Kehinde Wiley’s signature portraits of everyday men and women riff on specific paintings by Old Masters, replacing the European aristocrats depicted in those paintings with contemporary Black subjects, drawing attention to the exclusion of African Americans from historical and cultural narratives. His portraits are a thoughtful remix of grandiose patterns and hip-hop; there’s an intention behind their gaze, and often-subtle symbolism, which I’ll expand on.
After receiving his MFA from the Yale School of Art in 2001, Wiley’s career flourished. You may have been introduced to Wiley’s art in a number of ways.
1. A Major Commission
In 2005, VH1 commissioned Wiley to paint portraits of the honorees for that year’s Hip Hop Honors program. The theme was “the golden age of hip hop,” evidenced by custom portraits of the pioneering honorees: Notorious B.I.G., Grandmaster Flash and the Furious Five, LL Cool J, Big Daddy Kane, Ice T, and Salt-N-Pepa.
2. A Major Tour
The Brooklyn Museum organized a national exhibition tour Kehinde Wiley: A New Republic (2015–17), which included a stop at SAM in 2016, and featured SAM’s painting, Anthony of Padua. SAM’s manager of interpretive technology, Tasia Johnson, utilized an app in which visitors could scan the painting with their smartphones and learn more about the symbolism of some of the works on view.
Wiley’s 2013 painting is based on Jean-Auguste-Dominique Ingres’ late-19th-century stained glass window depicting Saint Anthony of Padua. In Ingres’ work, the Franciscan Saint holds a lily, the infant Jesus, and a Bible, symbolizing his purity, theological scholarship, and gifts as a preacher dedicated to Christ. Unlike Saint Anthony’s pose, meant to convey a Franciscan commitment to poverty and humility, Wiley’s portrait is infused with worldly seduction: his Anthony’s skin is flawless, his lips are pink, and his gaze, looking down at us, is seductive and empowered. A second depiction of Saint Anthony of Padua, an altar painting in Italy, is even more similar to Wiley’s sitter. Unlike the Ingres version, however, this saint’s body language is more open, facing the viewer. It’s clear that all versions have similarities: Saint Anthony’s left arm holds a book, and his right hand holds a flower or stick.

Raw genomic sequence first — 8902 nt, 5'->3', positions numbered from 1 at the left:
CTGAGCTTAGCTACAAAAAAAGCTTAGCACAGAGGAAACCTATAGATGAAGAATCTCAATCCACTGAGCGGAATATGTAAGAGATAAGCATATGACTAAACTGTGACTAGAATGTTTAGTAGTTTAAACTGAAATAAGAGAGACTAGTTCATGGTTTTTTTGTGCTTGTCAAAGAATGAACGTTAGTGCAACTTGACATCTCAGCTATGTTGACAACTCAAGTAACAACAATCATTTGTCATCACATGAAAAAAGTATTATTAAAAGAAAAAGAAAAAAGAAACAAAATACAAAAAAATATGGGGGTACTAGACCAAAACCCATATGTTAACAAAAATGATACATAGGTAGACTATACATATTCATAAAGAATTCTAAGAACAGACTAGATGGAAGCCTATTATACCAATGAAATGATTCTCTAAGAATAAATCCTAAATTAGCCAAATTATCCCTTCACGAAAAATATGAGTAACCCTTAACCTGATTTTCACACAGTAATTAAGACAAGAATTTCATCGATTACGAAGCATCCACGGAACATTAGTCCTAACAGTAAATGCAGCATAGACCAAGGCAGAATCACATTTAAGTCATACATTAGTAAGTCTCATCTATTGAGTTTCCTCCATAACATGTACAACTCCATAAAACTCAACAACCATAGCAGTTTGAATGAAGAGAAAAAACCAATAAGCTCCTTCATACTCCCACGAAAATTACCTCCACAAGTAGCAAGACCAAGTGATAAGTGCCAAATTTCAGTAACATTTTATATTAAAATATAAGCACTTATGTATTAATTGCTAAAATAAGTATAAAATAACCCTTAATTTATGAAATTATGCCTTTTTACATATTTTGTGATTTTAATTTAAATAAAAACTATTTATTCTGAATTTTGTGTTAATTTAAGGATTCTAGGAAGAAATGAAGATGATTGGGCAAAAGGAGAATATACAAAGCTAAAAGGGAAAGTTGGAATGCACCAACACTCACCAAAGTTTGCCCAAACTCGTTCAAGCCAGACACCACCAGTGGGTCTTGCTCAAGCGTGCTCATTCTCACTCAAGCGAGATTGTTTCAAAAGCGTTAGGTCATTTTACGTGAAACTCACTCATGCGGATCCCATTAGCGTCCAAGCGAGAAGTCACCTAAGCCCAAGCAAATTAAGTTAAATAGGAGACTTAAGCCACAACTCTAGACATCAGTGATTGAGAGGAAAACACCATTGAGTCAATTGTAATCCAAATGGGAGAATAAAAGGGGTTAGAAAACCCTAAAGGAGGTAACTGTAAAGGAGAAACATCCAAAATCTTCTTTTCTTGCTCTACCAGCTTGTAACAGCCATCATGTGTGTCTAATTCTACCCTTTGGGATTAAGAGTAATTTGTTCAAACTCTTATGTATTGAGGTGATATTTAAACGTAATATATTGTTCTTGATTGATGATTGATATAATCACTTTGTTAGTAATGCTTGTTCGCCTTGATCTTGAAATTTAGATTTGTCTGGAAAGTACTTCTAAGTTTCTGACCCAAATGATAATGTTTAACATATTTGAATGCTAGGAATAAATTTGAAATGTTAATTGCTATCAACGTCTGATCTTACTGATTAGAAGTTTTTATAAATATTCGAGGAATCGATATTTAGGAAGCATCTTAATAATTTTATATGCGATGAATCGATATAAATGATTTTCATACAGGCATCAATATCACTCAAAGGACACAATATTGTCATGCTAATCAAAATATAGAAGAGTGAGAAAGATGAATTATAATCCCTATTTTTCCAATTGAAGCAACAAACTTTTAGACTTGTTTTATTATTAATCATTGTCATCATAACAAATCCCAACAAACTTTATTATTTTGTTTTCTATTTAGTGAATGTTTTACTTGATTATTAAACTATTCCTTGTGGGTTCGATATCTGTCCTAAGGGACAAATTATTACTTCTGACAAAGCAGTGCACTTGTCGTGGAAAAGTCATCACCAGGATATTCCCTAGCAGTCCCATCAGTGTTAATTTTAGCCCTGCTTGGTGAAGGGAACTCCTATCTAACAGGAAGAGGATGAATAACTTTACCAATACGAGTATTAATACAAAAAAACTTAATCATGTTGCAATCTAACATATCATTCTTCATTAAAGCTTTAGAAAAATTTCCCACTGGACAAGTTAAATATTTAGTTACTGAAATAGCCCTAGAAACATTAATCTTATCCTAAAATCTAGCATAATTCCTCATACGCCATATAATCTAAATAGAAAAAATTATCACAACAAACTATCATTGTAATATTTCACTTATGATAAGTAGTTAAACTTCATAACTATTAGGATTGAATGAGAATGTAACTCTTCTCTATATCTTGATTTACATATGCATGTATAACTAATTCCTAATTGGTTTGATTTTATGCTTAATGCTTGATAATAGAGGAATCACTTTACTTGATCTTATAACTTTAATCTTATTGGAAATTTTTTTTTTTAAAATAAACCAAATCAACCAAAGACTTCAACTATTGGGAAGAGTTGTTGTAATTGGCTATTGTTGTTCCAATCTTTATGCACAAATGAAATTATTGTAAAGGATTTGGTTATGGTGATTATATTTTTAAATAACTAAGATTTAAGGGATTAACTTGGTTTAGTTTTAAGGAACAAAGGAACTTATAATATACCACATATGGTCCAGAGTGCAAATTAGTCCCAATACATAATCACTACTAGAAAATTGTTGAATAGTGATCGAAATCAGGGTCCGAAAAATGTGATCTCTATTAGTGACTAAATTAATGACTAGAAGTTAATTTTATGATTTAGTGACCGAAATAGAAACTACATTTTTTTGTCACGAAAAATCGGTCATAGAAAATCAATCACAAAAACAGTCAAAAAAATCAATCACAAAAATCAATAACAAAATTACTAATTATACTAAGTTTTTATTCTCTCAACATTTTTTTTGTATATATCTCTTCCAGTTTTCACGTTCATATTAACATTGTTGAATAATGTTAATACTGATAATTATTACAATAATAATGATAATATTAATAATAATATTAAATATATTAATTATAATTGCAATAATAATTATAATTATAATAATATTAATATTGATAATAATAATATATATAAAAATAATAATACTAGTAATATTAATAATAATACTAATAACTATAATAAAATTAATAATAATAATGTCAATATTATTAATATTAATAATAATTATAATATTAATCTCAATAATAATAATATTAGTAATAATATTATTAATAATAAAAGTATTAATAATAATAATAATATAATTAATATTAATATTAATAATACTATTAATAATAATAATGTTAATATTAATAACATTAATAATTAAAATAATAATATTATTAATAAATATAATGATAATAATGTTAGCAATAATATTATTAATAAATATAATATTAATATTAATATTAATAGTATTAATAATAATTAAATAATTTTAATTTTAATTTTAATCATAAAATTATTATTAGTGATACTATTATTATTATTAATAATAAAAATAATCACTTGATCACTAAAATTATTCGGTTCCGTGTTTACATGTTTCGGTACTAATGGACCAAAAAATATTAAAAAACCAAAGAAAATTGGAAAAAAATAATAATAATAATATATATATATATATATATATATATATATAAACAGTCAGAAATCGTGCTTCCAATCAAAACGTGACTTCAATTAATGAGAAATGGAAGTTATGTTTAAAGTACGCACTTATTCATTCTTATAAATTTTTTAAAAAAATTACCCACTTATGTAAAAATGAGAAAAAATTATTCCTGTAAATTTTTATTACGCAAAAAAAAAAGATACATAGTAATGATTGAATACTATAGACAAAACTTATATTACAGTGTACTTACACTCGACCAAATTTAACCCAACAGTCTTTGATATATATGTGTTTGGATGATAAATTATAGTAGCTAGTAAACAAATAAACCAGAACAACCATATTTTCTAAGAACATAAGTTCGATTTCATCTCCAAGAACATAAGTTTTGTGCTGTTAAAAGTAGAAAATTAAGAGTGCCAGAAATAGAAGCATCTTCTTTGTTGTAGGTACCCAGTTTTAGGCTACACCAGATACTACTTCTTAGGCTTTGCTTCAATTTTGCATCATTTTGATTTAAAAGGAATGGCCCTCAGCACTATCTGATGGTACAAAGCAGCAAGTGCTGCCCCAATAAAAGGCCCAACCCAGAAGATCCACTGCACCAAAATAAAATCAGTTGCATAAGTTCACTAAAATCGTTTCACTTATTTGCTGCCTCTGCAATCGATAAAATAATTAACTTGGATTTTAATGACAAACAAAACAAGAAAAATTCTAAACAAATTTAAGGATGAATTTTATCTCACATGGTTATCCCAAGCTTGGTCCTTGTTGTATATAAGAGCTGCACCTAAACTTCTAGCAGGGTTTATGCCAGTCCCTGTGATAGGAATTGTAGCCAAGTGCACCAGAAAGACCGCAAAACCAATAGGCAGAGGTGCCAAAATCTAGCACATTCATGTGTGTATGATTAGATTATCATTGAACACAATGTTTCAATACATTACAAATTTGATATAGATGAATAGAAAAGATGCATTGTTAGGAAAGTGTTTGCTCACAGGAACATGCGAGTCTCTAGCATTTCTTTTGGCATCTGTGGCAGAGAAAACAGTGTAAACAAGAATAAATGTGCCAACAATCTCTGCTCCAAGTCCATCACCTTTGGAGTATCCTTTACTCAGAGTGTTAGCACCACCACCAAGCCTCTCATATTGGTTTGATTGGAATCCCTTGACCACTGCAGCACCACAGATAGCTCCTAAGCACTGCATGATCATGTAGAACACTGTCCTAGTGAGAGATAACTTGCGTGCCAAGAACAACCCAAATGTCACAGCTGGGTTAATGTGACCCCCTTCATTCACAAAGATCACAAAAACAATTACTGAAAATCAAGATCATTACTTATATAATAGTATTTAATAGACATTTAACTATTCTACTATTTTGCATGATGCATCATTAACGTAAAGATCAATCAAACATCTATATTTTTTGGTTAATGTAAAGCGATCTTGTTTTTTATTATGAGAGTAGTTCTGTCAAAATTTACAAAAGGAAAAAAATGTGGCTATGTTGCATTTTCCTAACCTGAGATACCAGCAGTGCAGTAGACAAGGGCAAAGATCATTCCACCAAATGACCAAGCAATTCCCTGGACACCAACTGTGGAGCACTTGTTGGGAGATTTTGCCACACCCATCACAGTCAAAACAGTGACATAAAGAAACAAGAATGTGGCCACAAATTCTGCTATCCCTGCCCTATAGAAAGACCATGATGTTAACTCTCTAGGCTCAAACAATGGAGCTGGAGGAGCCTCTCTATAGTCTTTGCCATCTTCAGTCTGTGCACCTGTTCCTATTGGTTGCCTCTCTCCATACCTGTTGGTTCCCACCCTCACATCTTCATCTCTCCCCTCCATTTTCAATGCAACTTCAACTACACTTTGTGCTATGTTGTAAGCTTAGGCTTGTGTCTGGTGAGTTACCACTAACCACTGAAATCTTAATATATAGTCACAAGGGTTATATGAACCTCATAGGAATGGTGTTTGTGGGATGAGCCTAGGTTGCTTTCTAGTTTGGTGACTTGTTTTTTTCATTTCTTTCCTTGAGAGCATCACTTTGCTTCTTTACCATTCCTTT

The orange panther patch on Wiley’s model’s jacket––prominently displayed on his right shoulder––is similar to that worn by the 66th Infantry Division of the US Army during World War II. The black panther was also selected as an emblem of power for the Black Panther Party, which used organized force for political advancement during the 1960s fight for civil rights.
Military jackets like the one worn by the sitter are not only US Army uniforms, but also high fashion pieces worn by celebrities like Queen Latifah. The item became popular for civilian-wear during the 1960s, when counterculture youth subversively wore army green jackets as antiwar commentary. With a young black man replacing a European saint in Wiley’s painting, the jacket’s history as a form of social commentary is further amplified.
3. A TV Cameo: Empire
In season one of Fox’s Empire, Wiley’s paintings were prominently featured in the home of the formidable Lyon family. There is a clear correlation between Empire and Wiley’s work: both are steeped in the bravado and style of hip-hop culture, and serve to upend antiquated notions regarding class, racial identity, and the politics of power.
4. Celebrities as Collectors
They’re just like us! Celebrities are also fans of Wiley’s work. Alicia Keys and Swizz Beatz apparently own a massive painting, and Neil Patrick Harris and David Burtka own three paintings as of 2014.
5. The Obama Portrait
In February 2018, the official portrait of President Barack Obama was unveiled at the National Portrait Gallery. The NPG welcomed record attendance figures that year with 2.3 million, which is due in no small part to the new portrait by Wiley, as well as a portrait of First Lady Michelle Obama by Amy Sherald.
I visited NPG in November 2018. I stood in line at the main entrance at least 30 minutes prior to opening hours and there were already dozens of like-minded visitors cued in line. When the doors opened, the museum staff––without any prompts––immediately announced which floors the Obama portraits were on. The floodgates had opened. Along the way, there were individual signs giving you clues that you were on the right path.
The painting depicts President Obama sitting in a chair seemingly floating among foliage. Surrounding him are chrysanthemums (the official flower of Chicago), jasmine (symbolic of Hawaii, where Obama spent most of his childhood), and African blue lilies (alluding to the president’s late Kenyan father). When I finally came face-to-face with the portrait, I knew it would be the closest I would ever be to him.
– Tina Lee, SAM Exhibitions and Publications Manager